This study is about the contested mobility of women in the urban realm focusing on the use of public toilets. Analyzing different spatial and social contexts, it looks for equity in the provision and design of public toilet facilities.

For the attention of: Urban policy makers, architects, urban planners and designers.

The problem: Despite interest in women’s safety, specifically in urban contexts, little attention is given to engendering women’s rights to the city and collective public spaces. The toilet design infringes upon women’s comfort and safety, discounting women’s vulnerabilities to sexual violence. Habitual toilet avoidance among women due to the lack of accessible toilets has serious health repercussions. Besides, immobilization due to the inaccessibility of public toilets severely limits women’s capacity to participate actively in city life.

What we did and why: We put forth the multiple social realities experienced by women positioned differentially across hierarchies of age, economic level, education, and class in Pune, one of India’s women-friendly cities. The city’s current status of public toilets is mapped, and various socio-spatial issues were identified. Additionally, we captured women’s voices in 15 wards in the town with semi-structured interviews to understand the complexity of accessibility in public toilets and to illustrate the concerns governing the use.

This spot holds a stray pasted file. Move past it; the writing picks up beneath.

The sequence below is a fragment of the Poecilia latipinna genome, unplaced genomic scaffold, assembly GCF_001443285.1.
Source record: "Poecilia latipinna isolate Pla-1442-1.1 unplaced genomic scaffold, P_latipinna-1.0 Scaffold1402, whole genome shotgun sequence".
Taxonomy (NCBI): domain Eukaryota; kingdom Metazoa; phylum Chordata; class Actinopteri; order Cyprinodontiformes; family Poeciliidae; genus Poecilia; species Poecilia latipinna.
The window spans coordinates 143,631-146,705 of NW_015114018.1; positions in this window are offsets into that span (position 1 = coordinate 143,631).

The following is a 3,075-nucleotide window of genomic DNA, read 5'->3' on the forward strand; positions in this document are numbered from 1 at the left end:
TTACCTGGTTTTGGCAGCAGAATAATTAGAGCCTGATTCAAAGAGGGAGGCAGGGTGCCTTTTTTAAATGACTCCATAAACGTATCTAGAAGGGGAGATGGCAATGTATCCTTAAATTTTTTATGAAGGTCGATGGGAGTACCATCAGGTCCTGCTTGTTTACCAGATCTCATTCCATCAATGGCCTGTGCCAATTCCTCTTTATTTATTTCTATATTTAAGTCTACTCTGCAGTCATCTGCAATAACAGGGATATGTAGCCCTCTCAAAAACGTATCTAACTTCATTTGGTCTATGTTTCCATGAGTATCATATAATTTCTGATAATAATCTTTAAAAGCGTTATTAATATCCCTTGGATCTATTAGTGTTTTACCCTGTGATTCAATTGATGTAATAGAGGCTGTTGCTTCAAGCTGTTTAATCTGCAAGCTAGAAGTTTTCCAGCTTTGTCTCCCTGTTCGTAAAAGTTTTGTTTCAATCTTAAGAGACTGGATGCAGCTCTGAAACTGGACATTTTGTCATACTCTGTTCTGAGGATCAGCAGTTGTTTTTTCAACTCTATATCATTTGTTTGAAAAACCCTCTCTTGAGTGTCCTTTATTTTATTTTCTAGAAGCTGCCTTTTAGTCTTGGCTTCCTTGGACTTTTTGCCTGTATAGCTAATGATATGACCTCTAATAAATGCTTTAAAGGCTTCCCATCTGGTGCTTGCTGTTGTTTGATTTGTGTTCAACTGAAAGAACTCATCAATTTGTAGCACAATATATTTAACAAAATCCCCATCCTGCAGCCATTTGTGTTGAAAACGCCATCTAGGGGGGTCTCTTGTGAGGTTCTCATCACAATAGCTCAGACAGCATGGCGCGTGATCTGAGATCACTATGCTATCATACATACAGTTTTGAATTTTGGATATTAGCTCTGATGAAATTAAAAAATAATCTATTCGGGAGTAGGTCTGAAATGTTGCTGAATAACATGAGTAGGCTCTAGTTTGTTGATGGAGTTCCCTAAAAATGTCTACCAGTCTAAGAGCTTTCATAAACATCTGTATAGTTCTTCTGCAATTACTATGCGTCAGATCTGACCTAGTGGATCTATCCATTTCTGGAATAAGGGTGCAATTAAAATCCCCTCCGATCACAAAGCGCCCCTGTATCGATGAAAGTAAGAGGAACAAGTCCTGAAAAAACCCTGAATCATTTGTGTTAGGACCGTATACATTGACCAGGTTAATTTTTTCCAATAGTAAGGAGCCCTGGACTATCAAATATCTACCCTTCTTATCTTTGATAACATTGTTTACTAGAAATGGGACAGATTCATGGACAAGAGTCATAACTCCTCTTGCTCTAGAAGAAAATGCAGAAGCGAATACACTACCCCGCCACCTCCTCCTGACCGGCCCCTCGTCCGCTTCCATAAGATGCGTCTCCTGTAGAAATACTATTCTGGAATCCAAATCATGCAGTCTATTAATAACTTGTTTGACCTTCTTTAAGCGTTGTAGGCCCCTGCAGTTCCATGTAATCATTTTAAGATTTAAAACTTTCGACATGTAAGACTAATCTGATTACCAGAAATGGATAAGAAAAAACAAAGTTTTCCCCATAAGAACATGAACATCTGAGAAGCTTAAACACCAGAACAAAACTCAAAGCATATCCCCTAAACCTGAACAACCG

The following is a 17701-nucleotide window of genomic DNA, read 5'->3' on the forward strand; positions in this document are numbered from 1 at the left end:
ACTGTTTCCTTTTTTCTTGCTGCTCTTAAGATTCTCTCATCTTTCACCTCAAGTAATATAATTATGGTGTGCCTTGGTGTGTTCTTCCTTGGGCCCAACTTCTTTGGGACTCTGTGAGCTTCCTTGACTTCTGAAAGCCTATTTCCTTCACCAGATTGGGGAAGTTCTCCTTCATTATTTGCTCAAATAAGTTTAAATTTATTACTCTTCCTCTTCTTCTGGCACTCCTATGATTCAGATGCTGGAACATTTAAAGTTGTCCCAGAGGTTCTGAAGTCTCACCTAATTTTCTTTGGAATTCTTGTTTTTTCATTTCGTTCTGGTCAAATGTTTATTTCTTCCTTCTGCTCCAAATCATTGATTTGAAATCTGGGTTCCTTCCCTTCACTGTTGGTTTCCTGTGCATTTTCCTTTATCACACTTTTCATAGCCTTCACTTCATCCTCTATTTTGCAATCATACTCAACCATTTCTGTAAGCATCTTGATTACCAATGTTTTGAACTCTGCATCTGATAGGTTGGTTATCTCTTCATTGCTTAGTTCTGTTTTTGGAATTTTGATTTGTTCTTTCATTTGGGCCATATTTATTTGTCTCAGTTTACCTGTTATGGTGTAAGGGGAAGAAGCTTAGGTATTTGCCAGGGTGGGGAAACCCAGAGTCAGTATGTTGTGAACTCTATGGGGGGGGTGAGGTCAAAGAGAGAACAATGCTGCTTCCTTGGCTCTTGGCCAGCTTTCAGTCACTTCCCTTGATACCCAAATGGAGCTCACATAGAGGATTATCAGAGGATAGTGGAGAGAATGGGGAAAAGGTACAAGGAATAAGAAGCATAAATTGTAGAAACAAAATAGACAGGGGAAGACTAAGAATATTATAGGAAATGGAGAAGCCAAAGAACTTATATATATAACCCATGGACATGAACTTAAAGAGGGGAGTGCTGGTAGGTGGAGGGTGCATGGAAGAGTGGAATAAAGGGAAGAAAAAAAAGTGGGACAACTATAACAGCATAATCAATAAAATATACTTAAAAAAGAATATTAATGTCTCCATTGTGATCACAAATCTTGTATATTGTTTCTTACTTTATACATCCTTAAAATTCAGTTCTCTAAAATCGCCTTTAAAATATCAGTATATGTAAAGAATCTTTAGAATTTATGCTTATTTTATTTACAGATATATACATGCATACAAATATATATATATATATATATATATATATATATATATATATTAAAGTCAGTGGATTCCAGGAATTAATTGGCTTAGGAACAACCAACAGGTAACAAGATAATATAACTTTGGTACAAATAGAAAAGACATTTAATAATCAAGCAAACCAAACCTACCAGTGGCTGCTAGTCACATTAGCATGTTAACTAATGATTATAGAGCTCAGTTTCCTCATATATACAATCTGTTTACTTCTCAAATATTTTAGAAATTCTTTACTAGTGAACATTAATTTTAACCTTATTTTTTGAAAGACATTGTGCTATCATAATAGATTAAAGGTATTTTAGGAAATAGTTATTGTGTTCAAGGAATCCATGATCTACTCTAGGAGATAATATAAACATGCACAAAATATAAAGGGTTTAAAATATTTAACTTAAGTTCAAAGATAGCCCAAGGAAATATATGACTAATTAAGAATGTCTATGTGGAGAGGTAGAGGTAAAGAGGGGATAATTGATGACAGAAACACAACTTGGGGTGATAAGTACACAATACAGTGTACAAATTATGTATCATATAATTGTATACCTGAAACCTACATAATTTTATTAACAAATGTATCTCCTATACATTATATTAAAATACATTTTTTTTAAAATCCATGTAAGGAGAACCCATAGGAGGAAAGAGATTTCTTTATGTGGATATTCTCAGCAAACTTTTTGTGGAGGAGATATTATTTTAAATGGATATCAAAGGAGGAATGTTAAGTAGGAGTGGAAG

What our study adds: We addressed many contested issues concerning sanitation in Indian cities. The analysis revealed the complex perceptions and dynamics of gender systems in their spatial nexus in a city with high economic growth but low progress on gender equality. The analysis highlights how gender inequality persists, threatening women’s public presence. We argued that architects, planners, and decision-makers should proactively respond to the diverse and multiple geographies of women’s access to public toilets.

Implications for city policy and practice: The study has a concern with the architecture and planning of city infrastructure. It could help the design of public toilets realize the practical aspects and the complexity associated with the spatial experience to satisfy human needs. It calls for such facilities to be incorporated into urban policy-making practices for mainstreaming gender equity. Finally, it recommends improving urban environments by helping relevant and effective sanitation-enabling initiatives for women.

For further information:

Framework for developing a women friendly city, Pune: prepared for Pune Municipal Corporation to develop the framework for women friendly city to improve its capacity for mainstreaming gender into its planning processes. Pune-Women-Friendly-City-Pune-part2.pdf (

Open Defecation Free Pune: A vision document of Pune Municipal Corporation for improving sanitation in the city. Open Defecation Free Pune | Pune Municipal Corporation (

Full research article: Women’s contested mobility and equity in Indian urban environment: case of public toilets in Pune, Maharashtra by Vasudha A. Gokhale, Deepa Joshi and Anjali Acharya